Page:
[LLVMdev] improving the ocaml binding's type safety

Gordon Henriksen gordonhenriksen at mac.com
Sat Mar 15 08:49:37 PDT 2008

On 2008-03-15, at 10:09, Jon Harrop wrote:

> There is an overhead in building these intermediate data structures

Converting enums to tags, yes. Phantom types no.

> Several ops can only appear either at the start (e.g. phi node) or  
> end (e.g. unconditional branch) of a block. These should be taken  
> out of the set of general ops and blocks should have different types  
> of start and end:
>  module Block = struct
>    type start = [ `None | Phi of ... ]
>    type end = [ `Return of Op.t | `Branch of Block.t ref ]
>    type t = start * Op.t list * end
>  end

You're reinventing the object model here. There's no reason you  
shouldn't build your own IR separate from LLVM's, though. Just write  
an output algorithm to convert your IR into an llmodule using the  
bindings so you can interoperate with the LLVM infrastructure.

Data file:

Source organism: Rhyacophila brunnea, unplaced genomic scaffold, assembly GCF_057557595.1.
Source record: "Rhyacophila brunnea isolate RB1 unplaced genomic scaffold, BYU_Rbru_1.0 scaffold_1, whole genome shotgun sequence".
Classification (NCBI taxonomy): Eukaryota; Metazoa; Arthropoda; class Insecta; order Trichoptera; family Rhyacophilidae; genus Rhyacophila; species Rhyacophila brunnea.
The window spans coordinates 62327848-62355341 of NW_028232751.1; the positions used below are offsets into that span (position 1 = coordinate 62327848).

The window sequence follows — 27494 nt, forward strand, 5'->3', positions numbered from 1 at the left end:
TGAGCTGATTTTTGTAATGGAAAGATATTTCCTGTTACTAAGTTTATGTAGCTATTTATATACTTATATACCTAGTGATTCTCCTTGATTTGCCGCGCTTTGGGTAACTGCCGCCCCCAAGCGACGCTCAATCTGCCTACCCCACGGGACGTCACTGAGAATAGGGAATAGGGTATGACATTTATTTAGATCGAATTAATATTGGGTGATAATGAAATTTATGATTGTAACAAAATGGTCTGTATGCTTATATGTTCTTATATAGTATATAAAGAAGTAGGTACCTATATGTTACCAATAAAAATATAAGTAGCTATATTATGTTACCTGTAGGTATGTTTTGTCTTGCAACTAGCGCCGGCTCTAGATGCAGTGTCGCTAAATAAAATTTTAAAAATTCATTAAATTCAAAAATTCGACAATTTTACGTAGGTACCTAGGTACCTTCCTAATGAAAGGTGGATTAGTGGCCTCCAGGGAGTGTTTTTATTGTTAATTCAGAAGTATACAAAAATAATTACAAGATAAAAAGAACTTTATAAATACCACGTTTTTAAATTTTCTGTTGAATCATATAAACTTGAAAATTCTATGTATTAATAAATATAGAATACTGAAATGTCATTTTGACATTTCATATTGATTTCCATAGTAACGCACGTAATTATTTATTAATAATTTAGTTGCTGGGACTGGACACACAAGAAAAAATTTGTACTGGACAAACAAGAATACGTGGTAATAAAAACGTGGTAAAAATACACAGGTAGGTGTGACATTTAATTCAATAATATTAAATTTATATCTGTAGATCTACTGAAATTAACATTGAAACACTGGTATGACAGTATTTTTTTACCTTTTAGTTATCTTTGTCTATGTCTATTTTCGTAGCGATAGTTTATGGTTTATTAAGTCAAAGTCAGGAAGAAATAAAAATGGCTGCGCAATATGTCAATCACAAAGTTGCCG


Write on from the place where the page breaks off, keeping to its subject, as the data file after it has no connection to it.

> Another practical advance I'd like to see is the LLVM bindings  
> catching exceptions on the C++ side and reraising them in OCaml. At  
> the moment you cannot get a stacktrace from an OCaml program that  
> dies due to an exception being raised in LLVM which is a bit  
> frustrating because you have to guess where the program died in the  
> OCaml code.

LLVM doesn't use exceptions. assert() failures just print to stderr  
and call abort() [= exit(1)], so they can't be caught. Even if they  
could, the stack couldn't be unwound (because the C++ exception tables  
are not emitted), so the program would leak memory and leave leave the  
heap in inconsistent state, inevitably leading to crashes. So this  
isn't going to happen.

I'm not disputing that this is a pain point, however. I wouldn't be  
opposed to patches which check preconditions in the ocaml bindings  
layer and raise exceptions before calling into the C bindings.

— Gordon

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